State GOP chairman Ed Cox plans to criticize Gov. Andrew Cuomo in a speech in Buffalo tonight over the governor’s failure to move forward with hydrofracking, saying that, “Pennsylvania is drinking our milkshake.”
But as Cox will to rip Cuomo, Cox has had d to defend his own interests in the natural-gas industry.
Cox confirmed to Gannett’s Albany Bureau that he and his wife, Tricia Nixon Cox, a daughter of late President Richard Nixon, have $2 million to $3 million in stock of Noble Energy, a Houston-based gas company. Cox also gets a six-figure fees on the company’s board, he told the Associated Press.
Instead he knocked Cuomo, who has yet to decide whether to proceed with drilling in the gas-rich Marcellus Shale, which runs along the Southern Tier. The state has had a de facto moratorium in hydraulic fracturing since 2008.
“Upstate New York continues to bleed jobs, and the Southern Tier is merely getting a frustrating taste of “what might have been” from the spillover from Pennsylvania’s booming economy,” Cox says in his prepared remarks obtained by Gannett. Cox will give the speech at the Independent Oil & Gas Association’s annual conference.
“Pittsburgh prospers while Buffalo bleeds. To use the famous line from the movie ‘There Will be Blood,’ Pennsylvania is drinking our milkshake,” Cox continues. “And that’s because Governor Cuomo doesn’t have the political guts to permit the development of New York’s rich hydrocarbons.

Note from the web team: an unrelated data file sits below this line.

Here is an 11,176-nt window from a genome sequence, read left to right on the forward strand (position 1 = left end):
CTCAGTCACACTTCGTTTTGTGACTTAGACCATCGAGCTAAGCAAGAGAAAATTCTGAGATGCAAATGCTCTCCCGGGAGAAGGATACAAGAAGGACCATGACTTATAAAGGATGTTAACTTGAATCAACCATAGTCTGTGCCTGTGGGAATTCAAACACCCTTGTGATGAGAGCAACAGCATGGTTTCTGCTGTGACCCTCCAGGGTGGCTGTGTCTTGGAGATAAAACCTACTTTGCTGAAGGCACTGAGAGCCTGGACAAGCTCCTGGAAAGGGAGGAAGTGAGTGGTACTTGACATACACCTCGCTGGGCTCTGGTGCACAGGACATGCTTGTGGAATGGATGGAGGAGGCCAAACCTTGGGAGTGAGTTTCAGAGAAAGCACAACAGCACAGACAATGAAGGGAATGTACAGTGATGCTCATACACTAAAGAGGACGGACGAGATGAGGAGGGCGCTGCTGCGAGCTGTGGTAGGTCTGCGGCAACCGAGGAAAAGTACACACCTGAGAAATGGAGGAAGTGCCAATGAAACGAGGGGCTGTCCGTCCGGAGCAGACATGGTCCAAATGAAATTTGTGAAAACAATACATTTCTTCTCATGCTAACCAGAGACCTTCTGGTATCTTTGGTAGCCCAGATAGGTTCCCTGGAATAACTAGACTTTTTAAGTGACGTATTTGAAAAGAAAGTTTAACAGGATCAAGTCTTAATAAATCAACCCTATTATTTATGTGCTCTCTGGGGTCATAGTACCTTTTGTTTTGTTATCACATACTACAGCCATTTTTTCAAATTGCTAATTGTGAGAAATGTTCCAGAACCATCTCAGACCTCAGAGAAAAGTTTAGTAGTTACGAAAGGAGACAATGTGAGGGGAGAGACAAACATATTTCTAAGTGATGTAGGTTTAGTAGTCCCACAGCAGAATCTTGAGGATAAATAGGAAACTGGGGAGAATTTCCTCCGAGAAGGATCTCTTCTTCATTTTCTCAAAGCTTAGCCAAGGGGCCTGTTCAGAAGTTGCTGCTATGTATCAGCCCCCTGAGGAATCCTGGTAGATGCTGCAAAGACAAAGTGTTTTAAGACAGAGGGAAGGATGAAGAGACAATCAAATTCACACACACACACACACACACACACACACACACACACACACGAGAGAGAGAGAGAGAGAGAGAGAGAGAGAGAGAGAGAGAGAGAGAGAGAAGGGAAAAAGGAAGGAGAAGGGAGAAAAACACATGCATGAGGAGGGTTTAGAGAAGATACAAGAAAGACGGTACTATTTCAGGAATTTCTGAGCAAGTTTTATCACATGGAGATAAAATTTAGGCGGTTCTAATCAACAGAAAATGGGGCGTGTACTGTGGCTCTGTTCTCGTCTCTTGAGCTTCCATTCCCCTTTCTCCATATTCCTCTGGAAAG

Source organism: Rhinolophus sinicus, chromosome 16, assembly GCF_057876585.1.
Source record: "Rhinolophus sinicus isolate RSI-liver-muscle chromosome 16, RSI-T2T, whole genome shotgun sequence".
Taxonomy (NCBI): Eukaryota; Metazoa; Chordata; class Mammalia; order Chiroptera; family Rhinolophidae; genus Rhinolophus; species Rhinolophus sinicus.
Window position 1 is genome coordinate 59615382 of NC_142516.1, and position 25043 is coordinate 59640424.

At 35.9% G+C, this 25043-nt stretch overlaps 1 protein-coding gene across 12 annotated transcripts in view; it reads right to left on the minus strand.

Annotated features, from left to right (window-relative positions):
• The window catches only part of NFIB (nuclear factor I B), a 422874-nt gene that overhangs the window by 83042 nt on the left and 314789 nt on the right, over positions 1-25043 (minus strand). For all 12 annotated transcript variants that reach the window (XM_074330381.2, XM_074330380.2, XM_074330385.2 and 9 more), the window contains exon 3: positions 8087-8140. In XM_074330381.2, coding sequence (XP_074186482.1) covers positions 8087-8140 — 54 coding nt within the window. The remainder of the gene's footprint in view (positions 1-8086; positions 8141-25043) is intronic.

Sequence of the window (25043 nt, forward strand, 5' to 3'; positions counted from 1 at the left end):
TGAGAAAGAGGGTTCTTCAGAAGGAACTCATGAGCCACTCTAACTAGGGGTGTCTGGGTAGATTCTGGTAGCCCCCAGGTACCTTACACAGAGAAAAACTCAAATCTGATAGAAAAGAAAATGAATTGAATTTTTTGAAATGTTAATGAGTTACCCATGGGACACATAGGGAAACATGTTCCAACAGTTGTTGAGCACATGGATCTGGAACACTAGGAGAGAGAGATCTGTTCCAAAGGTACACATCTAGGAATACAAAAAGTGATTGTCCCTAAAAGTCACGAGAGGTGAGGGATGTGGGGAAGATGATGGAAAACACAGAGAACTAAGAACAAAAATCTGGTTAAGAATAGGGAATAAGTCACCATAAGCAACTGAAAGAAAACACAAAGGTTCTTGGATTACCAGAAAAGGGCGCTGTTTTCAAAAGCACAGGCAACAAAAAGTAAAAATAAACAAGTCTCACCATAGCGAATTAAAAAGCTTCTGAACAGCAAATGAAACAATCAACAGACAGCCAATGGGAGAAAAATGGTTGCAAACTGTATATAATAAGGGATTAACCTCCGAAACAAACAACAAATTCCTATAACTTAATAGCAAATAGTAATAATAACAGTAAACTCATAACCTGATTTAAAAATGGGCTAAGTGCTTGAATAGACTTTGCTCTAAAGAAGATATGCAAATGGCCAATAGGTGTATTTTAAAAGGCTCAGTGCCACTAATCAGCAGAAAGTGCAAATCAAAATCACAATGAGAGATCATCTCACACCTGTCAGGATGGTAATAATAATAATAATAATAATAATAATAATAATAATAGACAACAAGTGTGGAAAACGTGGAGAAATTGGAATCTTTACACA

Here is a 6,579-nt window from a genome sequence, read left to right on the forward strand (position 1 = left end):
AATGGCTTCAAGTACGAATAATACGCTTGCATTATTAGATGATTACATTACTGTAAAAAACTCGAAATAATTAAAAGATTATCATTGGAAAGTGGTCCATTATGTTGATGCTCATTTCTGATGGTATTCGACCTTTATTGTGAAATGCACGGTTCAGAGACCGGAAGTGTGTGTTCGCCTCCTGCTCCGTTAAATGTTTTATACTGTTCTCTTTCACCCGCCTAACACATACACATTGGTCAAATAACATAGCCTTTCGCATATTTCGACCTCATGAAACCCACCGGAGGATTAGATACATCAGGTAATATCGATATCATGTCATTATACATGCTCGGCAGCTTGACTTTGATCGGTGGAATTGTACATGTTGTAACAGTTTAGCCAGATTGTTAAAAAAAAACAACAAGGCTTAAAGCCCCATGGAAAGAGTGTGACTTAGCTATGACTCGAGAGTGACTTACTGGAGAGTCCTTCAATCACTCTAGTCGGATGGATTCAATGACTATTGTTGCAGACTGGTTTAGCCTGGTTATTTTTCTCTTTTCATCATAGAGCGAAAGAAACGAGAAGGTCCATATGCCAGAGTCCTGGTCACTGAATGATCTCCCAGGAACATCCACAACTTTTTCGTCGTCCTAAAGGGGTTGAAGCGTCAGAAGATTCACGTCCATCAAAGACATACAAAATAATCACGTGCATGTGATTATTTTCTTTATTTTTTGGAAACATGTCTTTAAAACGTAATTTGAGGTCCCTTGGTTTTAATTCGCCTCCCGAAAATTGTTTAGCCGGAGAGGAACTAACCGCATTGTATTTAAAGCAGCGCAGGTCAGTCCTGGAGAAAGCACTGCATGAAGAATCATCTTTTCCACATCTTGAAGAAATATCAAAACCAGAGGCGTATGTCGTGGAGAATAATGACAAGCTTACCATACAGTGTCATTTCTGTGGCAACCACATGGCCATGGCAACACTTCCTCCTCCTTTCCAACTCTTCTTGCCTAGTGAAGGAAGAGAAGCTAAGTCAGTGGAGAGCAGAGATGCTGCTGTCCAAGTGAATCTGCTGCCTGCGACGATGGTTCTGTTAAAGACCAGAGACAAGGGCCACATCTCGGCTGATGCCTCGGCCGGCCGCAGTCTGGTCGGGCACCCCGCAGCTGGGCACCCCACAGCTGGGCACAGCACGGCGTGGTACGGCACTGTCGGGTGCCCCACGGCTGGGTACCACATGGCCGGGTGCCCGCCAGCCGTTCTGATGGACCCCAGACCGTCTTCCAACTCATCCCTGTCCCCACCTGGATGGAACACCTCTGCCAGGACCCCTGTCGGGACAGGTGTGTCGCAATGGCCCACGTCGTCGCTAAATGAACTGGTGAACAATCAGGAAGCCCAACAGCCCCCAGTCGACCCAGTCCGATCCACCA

Cox said he’s also a member of the Noble Energy’s health and safety committee and a member of the League of Conservation Voters, saying that fracking can be done safely in New York.
Fracking opponents aren’t buying Cox’s dual roles.
Julia Walsh, a spokesperson for Frack Action and New Yorkers Against Fracking, said, “Gas industry insider Ed Cox is lying to New Yorkers about the dangers of fracking and denying the science, which shows that fracking poisons our water, pollutes the air and makes people sick.”
She added, “As a long-term board member of a gas corporation with significant fracking interests, it’s no surprise that Ed Cox is lobbying for the gas industry and denying the harm fracking would do to New Yorkers.”
But Cox said Cuomo’s refusal to move forward with fracking will be a major campaign issue next year when Cuomo seeks re-election. He charged that Cuomo has erred by not letting the state reap the economic benefits of fracking, saying the inaction is politically motivated. Cuomo has contended that the issue is still being studied by state agencies.
“By not ending the moratorium in the first months of his administration, Governor Cuomo made an economic, political and indeed geopolitical blunder,” Cox says in his speech.